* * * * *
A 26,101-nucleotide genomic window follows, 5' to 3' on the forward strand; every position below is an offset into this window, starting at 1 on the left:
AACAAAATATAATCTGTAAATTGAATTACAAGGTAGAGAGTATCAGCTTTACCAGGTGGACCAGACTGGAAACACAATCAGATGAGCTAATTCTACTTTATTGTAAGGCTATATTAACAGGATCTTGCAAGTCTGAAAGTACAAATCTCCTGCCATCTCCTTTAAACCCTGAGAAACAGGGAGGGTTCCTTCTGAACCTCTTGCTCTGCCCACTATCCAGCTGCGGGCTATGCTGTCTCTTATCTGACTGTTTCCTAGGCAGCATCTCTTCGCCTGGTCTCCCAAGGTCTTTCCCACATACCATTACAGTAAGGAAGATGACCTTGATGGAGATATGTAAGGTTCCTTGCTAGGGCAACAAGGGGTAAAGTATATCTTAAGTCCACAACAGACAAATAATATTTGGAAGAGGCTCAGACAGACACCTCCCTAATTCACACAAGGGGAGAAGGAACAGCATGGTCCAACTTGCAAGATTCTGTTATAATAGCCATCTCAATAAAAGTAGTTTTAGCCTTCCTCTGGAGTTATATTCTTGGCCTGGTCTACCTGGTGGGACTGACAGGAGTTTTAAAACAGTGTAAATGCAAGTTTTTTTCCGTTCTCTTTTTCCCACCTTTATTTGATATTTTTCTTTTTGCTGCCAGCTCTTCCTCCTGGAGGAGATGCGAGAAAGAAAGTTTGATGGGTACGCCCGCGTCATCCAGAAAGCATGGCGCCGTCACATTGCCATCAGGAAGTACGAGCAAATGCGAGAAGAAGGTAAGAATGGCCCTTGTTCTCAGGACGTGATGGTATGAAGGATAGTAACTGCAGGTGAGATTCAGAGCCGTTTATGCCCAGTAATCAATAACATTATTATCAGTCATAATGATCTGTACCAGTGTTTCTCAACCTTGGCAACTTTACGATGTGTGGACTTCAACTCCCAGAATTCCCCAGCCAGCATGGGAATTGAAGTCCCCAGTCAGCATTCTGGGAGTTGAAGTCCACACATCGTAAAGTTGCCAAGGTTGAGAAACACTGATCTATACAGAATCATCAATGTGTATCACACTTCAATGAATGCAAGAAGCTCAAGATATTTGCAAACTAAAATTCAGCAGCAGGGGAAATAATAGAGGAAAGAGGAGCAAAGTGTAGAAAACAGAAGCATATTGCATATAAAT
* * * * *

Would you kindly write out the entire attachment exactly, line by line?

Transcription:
A 26,101-nucleotide genomic window follows, 5' to 3' on the forward strand; every position below is an offset into this window, starting at 1 on the left:
AACAAAATATAATCTGTAAATTGAATTACAAGGTAGAGAGTATCAGCTTTACCAGGTGGACCAGACTGGAAACACAATCAGATGAGCTAATTCTACTTTATTGTAAGGCTATATTAACAGGATCTTGCAAGTCTGAAAGTACAAATCTCCTGCCATCTCCTTTAAACCCTGAGAAACAGGGAGGGTTCCTTCTGAACCTCTTGCTCTGCCCACTATCCAGCTGCGGGCTATGCTGTCTCTTATCTGACTGTTTCCTAGGCAGCATCTCTTCGCCTGGTCTCCCAAGGTCTTTCCCACATACCATTACAGTAAGGAAGATGACCTTGATGGAGATATGTAAGGTTCCTTGCTAGGGCAACAAGGGGTAAAGTATATCTTAAGTCCACAACAGACAAATAATATTTGGAAGAGGCTCAGACAGACACCTCCCTAATTCACACAAGGGGAGAAGGAACAGCATGGTCCAACTTGCAAGATTCTGTTATAATAGCCATCTCAATAAAAGTAGTTTTAGCCTTCCTCTGGAGTTATATTCTTGGCCTGGTCTACCTGGTGGGACTGACAGGAGTTTTAAAACAGTGTAAATGCAAGTTTTTTTCCGTTCTCTTTTTCCCACCTTTATTTGATATTTTTCTTTTTGCTGCCAGCTCTTCCTCCTGGAGGAGATGCGAGAAAGAAAGTTTGATGGGTACGCCCGCGTCATCCAGAAAGCATGGCGCCGTCACATTGCCATCAGGAAGTACGAGCAAATGCGAGAAGAAGGTAAGAATGGCCCTTGTTCTCAGGACGTGATGGTATGAAGGATAGTAACTGCAGGTGAGATTCAGAGCCGTTTATGCCCAGTAATCAATAACATTATTATCAGTCATAATGATCTGTACCAGTGTTTCTCAACCTTGGCAACTTTACGATGTGTGGACTTCAACTCCCAGAATTCCCCAGCCAGCATGGGAATTGAAGTCCCCAGTCAGCATTCTGGGAGTTGAAGTCCACACATCGTAAAGTTGCCAAGGTTGAGAAACACTGATCTATACAGAATCATCAATGTGTATCACACTTCAATGAATGCAAGAAGCTCAAGATATTTGCAAACTAAAATTCAGCAGCAGGGGAAATAATAGAGGAAAGAGGAGCAAAGTGTAGAAAACAGAAGCATATTGCATATAAAT